The joint IASB/FASB meeting of July 22-24, 2014, included leases on its agenda (on July 23). There were two main topics of conversation: sale/leaseback transactions and lessor disclosure requirements. The IASB summary is available online, with more discussion detail provided by Deloitte's IASPlus.
The boards reaffirmed that for a transaction to be considered a sale/leaseback, the sale must meet the requirements of the new Revenue Recognition joint standard (ASU 2014-09/ASC 606/IFRS 15). However, "continuing involvement" generally precludes sale recognition under that standard, and the boards clarified that an ordinary leaseback does not trigger that clause and preclude sale/leaseback accounting.
The FASB decided, however, that if the leaseback meets "type A" criteria (i.e., it's a capital lease), the transaction would not be considered a sale. In other words, if the risks and rewards of ownership are being transferred back to the seller-lessee, no sale really happened.
The IASB concluded that a "substantive repurchase option" precludes sale recognition while the FASB will explore further the effect of repurchase options at fair value.
The buyer-lessor accounts for the purchase like that of any other nonfinancial asset.(ignoring the leaseback).
The seller-lessee accounts for any loss on sale like that of any other sale.
Both parties treat the lease like any other lease.
For the gain, the two boards split: the FASB concluded that the full gain should be recognized just as with any other sale. The IASB held that only the portion of the gain applicable to the residual asset can be recognized at sale.
If the official sale price is higher or lower than the market price ("off-market"), a reduced sale price is treated as a prepayment of rent; a higher sale price is treated as additional financing by the buyer-lessor to the seller-lessee.
In the case of a "failed" transaction (i.e., a transaction that cannot be considered a sale/leaseback), the IASB voted to treat it as a financing transaction. The FASB voted to study the situation further.
Lessor disclosure requirements
A lessor must disclose descriptions of the nature of its leases, assumptions and judgments made in applying the lease accounting standard, and how it manages risks related to residuals.
A lessor must provide a table of lease income, comprising:
- For type A leases: profit or loss recognized at lease inception, and interest income
- For type B leases: lease income from lease payments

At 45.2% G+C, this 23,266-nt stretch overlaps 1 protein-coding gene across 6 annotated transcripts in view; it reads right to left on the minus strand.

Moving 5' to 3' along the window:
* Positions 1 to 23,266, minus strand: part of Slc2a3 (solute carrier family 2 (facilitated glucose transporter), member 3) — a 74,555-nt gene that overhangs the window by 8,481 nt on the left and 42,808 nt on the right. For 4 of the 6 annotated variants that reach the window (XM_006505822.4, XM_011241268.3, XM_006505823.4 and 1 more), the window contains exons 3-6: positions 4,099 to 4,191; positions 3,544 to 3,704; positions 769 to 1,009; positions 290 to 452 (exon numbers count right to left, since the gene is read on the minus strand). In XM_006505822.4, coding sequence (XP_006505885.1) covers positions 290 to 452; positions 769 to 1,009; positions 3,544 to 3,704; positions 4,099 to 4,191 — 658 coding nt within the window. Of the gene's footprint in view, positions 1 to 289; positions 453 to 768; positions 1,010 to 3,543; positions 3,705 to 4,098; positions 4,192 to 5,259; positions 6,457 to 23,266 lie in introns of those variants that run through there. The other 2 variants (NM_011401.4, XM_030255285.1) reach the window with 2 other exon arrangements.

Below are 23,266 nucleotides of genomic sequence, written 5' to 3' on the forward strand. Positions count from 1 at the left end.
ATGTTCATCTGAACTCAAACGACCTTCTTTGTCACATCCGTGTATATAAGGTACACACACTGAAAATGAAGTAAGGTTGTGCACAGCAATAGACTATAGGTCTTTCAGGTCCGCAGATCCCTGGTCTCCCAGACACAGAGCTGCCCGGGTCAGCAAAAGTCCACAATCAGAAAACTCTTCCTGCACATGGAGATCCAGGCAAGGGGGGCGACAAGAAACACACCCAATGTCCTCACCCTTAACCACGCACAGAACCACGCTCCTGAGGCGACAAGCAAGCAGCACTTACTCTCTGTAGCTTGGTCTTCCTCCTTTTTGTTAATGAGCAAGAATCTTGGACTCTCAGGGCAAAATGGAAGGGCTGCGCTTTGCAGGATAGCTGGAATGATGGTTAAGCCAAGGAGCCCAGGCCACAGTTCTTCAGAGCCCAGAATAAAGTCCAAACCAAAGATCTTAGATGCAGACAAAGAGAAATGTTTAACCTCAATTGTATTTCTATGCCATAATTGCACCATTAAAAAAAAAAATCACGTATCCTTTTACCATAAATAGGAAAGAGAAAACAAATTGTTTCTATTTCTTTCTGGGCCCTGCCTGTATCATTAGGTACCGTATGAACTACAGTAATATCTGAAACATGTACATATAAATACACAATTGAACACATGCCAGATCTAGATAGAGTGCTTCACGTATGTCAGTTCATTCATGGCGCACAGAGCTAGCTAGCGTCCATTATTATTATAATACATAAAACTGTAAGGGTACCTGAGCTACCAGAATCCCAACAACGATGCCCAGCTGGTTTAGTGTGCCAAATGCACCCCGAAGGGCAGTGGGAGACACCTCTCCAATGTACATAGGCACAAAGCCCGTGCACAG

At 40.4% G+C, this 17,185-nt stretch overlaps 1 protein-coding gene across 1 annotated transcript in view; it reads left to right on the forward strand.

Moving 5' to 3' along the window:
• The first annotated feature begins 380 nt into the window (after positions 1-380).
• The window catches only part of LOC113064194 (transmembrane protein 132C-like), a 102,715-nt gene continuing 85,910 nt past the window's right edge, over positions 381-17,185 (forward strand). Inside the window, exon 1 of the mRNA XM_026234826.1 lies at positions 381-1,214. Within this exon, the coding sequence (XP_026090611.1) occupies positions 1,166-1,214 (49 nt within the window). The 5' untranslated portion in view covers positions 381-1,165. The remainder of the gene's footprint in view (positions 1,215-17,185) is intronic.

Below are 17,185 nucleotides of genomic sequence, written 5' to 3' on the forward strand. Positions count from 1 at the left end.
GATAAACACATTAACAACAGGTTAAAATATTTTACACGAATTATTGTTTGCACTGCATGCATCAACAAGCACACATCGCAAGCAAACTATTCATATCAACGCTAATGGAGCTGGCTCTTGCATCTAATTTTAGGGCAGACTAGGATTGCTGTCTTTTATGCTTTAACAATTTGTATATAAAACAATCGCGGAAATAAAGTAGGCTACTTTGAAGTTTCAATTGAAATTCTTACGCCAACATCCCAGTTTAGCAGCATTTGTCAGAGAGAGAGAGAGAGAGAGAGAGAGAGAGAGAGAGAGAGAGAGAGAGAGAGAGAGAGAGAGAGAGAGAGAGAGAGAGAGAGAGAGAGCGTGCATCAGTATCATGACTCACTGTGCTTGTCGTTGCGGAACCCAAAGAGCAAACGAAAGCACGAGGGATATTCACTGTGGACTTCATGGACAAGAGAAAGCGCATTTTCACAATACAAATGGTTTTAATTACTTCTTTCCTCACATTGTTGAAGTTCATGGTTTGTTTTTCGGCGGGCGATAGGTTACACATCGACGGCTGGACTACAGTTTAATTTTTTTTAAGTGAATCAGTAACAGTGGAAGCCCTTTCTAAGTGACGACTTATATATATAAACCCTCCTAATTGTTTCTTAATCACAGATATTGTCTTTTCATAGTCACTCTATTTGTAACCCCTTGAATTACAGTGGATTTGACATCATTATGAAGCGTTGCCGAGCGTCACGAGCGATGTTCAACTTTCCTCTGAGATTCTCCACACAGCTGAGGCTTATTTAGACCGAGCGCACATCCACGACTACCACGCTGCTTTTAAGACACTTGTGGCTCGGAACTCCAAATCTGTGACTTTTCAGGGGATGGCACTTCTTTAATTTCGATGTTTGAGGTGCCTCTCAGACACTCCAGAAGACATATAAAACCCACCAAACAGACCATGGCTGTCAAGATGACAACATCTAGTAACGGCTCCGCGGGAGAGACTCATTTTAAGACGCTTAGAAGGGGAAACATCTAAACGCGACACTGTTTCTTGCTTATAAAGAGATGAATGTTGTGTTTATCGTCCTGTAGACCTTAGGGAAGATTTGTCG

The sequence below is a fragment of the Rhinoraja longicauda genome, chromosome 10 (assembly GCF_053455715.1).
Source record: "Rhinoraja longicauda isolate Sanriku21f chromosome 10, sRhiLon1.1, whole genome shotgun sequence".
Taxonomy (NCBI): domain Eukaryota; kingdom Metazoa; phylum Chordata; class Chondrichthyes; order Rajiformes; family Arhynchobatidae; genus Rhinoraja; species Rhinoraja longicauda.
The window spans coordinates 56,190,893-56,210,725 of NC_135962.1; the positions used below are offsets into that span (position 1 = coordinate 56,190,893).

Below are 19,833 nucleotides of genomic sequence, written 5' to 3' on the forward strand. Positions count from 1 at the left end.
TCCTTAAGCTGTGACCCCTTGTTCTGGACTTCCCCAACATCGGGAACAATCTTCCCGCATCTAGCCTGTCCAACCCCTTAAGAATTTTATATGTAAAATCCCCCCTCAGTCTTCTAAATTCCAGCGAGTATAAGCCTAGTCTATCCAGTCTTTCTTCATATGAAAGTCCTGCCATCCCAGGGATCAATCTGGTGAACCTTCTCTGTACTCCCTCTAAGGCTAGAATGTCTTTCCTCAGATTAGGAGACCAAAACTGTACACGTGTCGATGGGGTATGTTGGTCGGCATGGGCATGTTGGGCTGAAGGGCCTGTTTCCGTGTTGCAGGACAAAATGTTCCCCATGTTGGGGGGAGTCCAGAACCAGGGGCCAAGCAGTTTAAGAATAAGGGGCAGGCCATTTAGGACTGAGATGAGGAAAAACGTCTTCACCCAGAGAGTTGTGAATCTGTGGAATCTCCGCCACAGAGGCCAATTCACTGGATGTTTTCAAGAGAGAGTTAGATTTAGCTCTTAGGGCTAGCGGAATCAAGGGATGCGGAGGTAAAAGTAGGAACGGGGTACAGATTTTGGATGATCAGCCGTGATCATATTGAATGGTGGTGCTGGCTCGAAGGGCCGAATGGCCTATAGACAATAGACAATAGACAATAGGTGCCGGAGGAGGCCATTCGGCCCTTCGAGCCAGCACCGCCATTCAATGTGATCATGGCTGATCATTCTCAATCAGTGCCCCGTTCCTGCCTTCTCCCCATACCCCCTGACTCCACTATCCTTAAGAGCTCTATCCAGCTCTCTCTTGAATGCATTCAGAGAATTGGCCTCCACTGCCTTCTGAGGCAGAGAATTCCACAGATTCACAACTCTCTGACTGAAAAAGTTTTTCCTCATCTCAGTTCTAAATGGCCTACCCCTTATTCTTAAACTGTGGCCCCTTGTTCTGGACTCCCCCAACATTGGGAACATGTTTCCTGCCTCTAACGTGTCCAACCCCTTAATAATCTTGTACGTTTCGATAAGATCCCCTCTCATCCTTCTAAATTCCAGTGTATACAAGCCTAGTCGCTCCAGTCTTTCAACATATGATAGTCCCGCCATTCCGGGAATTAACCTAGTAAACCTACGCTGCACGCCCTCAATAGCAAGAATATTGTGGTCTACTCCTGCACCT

- Variable lease payments
Assets used for type B leases should be separated from other assets owned and used by the lessor, with disclosures for the type of asset.
Separate maturity analysis tables are required for Type A and Type B leases, showing the amount of (undiscounted) lease payments by year for the next five years, then all remaining years. Type A leases need a further reconciliation to the receivable balance, as is done in current accounting, as well as an explanation of significant changes in net investment during the reporting period, with the FASB reserving the possibility of adjustments to this requirement based on the concurrently running project on impairments.
Remaining topics to be discussed in upcoming months include lessee disclosure and transition requirements. They also have said they will consider a possible exclusion of "small ticket" items, to make implementation less onerous.
The IASB released on August 7 an update describing major decisions reached, with an accompanying podcast; it doesn't go into detail on the different decisions reached by the FASB. It notes that the boards expect to complete their deliberations in 2015 (no more specific). This raises the question of whether implementation will get pushed off to 2018.
The update restates the boards' insistence that improving disclosure alone is insufficient, that it is vital to have lease contract commitments on the balance sheet. It provides an example of two actual companies, one of which does little leasing while the other gets most of its assets through leasing. With leases off the balance sheet, the heavy lessee looks to be less leveraged; once adjusted for the effect of leasing, the heavy lessee is revealed to be considerably more leveraged. It shows that "rule of thumb" estimates, like multiplying rent expense by 8 to calculate liability, are too inexact. And it emphasizes that even if sophisticated analysts, doing in-depth research on individual companies, can reach reasonable approximations (though lacking all the desirable data), this doesn't serve less sophisticated investors, or those who are looking at large groups of companies, who must rely on the basic financial statements. Thus, while the boards have been willing to consider adjustments to the details, the fundamental concept of putting leases on the balance sheet is fixed.